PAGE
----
‘FRIENDs-Be still and quiet in your own conditions, and settled in the seed of God, that doth not change; that in that ye may feel dear E. B. among you in the seed, in which and by which he begat you to God, with whom he is ; and that in the seed ye may all see and feel him, in which is the unity with him in the life; and so enjoy him in the life that doth not change, which is invisible. G. F."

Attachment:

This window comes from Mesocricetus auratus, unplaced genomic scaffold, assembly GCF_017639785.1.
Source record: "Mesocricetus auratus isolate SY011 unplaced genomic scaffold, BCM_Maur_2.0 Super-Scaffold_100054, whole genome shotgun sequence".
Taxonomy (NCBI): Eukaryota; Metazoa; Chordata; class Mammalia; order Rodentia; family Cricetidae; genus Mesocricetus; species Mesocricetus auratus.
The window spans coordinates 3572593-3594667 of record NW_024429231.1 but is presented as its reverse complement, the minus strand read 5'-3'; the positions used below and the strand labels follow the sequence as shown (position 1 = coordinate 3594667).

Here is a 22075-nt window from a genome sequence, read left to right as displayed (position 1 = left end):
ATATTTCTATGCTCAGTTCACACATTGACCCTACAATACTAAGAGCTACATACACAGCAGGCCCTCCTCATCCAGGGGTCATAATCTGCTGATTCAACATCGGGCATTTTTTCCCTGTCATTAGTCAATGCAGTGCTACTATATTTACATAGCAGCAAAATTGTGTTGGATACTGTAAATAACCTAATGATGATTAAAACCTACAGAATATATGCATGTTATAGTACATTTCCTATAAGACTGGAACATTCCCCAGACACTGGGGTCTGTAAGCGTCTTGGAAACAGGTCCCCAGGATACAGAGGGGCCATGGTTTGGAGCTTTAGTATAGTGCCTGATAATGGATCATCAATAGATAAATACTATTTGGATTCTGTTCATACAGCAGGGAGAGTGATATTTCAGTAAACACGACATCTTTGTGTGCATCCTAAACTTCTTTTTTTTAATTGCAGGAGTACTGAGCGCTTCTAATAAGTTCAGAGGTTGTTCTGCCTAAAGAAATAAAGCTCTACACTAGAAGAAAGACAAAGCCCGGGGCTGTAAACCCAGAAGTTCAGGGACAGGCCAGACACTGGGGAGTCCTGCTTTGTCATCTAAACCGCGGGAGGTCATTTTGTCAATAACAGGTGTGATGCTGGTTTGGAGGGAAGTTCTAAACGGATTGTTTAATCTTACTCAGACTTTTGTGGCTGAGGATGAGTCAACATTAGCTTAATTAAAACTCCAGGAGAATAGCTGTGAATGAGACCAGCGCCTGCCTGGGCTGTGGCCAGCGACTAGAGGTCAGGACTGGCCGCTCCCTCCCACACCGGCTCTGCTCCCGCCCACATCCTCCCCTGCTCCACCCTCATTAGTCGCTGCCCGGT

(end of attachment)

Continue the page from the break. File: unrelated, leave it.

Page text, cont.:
From thence I passed to Little-port and the Isle of Ely; where one that had been the mayor, with his wife, and the wife of the then present mayor of Cambridge, came to the meeting Travelling into Lincolnshire and Huntingdonshire, I came to Thomas Parnel's, where the mayor of Huntingdon came to see me, and was very loving. From thence I came into the Fen-country, where we had large and quiet meetings. While I was in that country, there came so great a flood, that it was dangerous to go out; yet we did get out, and went to Lynn, where we had a blessed meeting. Next morning I went to visit some prisoners there; then back to the inn, and took horse. As I was riding out of the yard, the officers, it seems, came to search the inn for me. I knew nothing of it then, only I felt a great burden come upon me as I rode out of the town, till I was got without the gates. When some Friends that came after overtook me, they told me the officers had been searching for me in the inn, as soon as I was gone out of the yard. So by the good hand of the Lord I escaped their cruel hands. After this we passed through the countries, visiting Friends in their meetings. The Lord's power carried us over the persecuting spirits, and through many dangers; and his truth spread and grew, and Friends were established therein: praises and glory to his name forever!